Atkinson argues in both counsel's brief and his own that the trial court erred in sentencing him to an extended term in violation of his constitutional rights as recognized in State v. Natale, 184 N.J. 458 (2005). The State agrees. Accordingly, we remand for resentencing consistent with Natale and State v. Thomas, 188 N.J. 137 (2006).
In his pro se supplemental brief, Atkinson argues that the trial court abused its discretion in limiting his ability to cross-examine Detective Corvino regarding the surveillance location. At a pre-trial in camera hearing, Corvino testified that the surveillance location is still being used and that officers and residents in that location would be in danger if the location were disclosed. Corvino described the surveillance site, indicating that it was approximately fifty to sixty feet from the area where he first made his observations involving defendants. He testified that the lighting was good and that there were no impediments to his observations.
The disclosure of surveillance sites has been repeatedly litigated and our courts have consistently held that trial courts must determine whether the exact location of a surveillance point is privileged information, which should not be disclosed unless it is crucial to the defense. See, e.g., State v. Garcia, 131 N.J. 67, 74-75 (1993); State v. Ribalta, 277 N.J. Super. 277, 288 (App. Div. 1994), certif. denied, 139 N.J. 442 (1995); N.J.S.A. 2A:84A-27. Here, the court undertook the necessary in camera hearing and defendant failed to demonstrate that the surveillance location was crucial to his defense. The trial court appropriately exercised its discretion and allowed the State to exercise the privilege. See Garcia, supra, 131 N.J. at 81.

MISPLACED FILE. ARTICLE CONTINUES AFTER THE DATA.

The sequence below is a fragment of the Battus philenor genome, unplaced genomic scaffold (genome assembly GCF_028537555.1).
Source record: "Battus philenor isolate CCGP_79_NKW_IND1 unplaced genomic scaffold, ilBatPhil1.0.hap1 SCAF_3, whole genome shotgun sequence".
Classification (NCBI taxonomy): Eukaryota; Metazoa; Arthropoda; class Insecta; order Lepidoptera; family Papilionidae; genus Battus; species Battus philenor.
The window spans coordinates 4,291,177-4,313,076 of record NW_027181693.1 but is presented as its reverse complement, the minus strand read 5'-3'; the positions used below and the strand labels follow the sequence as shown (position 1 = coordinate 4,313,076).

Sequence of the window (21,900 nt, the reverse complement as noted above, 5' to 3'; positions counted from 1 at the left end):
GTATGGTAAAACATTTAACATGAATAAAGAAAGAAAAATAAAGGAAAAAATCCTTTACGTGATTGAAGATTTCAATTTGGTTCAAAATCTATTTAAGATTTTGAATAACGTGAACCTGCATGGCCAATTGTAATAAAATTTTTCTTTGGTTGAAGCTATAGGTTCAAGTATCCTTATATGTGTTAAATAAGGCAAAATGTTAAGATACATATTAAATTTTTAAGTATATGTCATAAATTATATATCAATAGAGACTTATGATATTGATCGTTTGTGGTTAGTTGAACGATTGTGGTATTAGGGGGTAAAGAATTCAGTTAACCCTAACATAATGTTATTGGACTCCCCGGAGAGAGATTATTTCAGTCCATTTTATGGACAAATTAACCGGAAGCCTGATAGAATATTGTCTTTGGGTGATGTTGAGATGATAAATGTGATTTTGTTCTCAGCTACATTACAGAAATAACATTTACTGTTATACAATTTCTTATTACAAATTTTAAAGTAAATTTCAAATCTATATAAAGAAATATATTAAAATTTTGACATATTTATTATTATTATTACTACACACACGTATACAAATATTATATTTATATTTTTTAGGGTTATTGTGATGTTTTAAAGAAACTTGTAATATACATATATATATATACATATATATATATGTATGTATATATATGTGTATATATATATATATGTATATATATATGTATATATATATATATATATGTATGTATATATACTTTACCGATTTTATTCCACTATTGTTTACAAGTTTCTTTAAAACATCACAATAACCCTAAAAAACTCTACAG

In his pro se supplemental brief, defendant argues for the first time on appeal that the trial court (1) abused its discretion in failing to give a curative instruction concerning the State's burden of proof after the prosecutor's cross-examination of defense witness Prophet; and (2) erred in instructing the jurors to consider defendant's "guilt or innocence." Neither of these issues was raised at trial and they are subject to the plain error rule. R. 2:10-2. We have carefully considered the record in light of these arguments and we are satisfied there was no plain error. R. 2:11-3(e)(2).
Thomas argues in his appeal:
DEFENDANT'S CONSPIRACY CONVICTION MUST BE REVERSED BECAUSE THE JURY'S GUILTY VERDICT WAS AGAINST THE WEIGHT OF THE EVIDENCE.
DEFENDANT'S SENTENCE IS EXCESSIVE
A. DEFENDANT'S EXTENDED TERM SENTENCE AND PAROLE DISQUALIFIER MUST BE RECALCULATED TO COME INTO COMPLIANCE WITH NATALE AND THOMAS